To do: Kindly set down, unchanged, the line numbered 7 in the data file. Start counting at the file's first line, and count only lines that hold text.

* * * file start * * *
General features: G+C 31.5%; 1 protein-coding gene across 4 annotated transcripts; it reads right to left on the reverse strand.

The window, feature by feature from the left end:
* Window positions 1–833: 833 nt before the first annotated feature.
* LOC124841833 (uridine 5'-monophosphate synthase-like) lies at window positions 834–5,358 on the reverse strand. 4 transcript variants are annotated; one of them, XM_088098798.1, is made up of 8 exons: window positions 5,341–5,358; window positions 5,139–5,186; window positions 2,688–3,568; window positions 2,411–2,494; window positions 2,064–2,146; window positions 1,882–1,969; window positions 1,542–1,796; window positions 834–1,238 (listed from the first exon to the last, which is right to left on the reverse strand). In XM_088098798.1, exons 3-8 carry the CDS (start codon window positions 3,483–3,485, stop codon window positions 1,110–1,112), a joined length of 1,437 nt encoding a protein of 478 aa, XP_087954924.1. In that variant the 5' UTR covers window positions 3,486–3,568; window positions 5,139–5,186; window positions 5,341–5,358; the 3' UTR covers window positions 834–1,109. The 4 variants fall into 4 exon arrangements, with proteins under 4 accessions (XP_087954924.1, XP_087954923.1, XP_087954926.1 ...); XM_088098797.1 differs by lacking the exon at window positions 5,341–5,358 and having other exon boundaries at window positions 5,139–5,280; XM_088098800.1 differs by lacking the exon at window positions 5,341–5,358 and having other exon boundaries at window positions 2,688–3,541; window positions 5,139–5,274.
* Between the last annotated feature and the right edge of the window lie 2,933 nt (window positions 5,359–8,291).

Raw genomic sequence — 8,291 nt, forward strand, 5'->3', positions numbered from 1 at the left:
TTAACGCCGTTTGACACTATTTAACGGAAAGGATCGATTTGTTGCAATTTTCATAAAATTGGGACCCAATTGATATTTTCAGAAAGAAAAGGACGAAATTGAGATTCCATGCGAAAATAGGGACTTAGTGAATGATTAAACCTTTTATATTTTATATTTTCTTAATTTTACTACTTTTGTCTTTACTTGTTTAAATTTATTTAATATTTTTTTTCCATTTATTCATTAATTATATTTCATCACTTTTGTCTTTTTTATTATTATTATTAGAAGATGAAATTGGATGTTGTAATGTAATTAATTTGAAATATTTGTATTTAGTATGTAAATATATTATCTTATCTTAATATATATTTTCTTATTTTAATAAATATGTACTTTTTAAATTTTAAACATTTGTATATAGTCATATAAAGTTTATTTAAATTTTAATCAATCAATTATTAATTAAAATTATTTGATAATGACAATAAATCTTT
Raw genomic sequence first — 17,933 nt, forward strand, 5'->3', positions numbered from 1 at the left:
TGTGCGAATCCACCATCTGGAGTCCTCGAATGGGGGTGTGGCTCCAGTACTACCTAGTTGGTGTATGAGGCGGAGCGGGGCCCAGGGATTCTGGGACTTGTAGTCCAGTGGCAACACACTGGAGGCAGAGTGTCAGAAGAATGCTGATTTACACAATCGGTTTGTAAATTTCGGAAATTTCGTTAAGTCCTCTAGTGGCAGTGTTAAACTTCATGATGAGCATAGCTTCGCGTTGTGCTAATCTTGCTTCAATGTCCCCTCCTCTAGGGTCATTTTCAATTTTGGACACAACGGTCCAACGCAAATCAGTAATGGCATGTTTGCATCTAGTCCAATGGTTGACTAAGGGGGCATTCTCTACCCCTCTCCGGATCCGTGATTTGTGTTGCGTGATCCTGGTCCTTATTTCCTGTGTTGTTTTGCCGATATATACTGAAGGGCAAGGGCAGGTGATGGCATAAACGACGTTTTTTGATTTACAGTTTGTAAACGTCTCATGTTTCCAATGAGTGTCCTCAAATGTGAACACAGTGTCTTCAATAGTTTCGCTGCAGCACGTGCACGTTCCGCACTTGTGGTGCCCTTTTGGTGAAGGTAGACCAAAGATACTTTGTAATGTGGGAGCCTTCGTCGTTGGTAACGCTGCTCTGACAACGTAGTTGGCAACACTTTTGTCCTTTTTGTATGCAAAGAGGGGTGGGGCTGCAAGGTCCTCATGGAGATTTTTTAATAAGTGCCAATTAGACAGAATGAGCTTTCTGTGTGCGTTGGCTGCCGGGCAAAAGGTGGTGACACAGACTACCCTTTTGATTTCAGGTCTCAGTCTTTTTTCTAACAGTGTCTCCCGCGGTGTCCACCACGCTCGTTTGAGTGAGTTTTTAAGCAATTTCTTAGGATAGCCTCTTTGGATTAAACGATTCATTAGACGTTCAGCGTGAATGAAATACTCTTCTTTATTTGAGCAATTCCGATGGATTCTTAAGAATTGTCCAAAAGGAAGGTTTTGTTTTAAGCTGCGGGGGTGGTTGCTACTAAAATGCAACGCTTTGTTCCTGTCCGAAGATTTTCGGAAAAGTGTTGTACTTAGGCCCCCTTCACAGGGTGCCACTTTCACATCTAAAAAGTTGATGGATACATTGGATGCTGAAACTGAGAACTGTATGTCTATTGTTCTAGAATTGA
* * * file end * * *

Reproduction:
TTAACGCCGTTTGACACTATTTAACGGAAAGGATCGATTTGTTGCAATTTTCATAAAATTGGGACCCAATTGATATTTTCAGAAAGAAAAGGACGAAATTGAGATTCCATGCGAAAATAGGGACTTAGTGAATGATTAAACCTTTTATATTTTATATTTTCTTAATTTTACTACTTTTGTCTTTACTTGTTTAAATTTATTTAATATTTTTTTTCCATTTATTCATTAATTATATTTCATCACTTTTGTCTTTTTTATTATTATTATTAGAAGATGAAATTGGATGTTGTAATGTAATTAATTTGAAATATTTGTATTTAGTATGTAAATATATTATCTTATCTTAATATATATTTTCTTATTTTAATAAATATGTACTTTTTAAATTTTAAACATTTGTATATAGTCATATAAAGTTTATTTAAATTTTAATCAATCAATTATTAATTAAAATTATTTGATAATGACAATAAATCTTT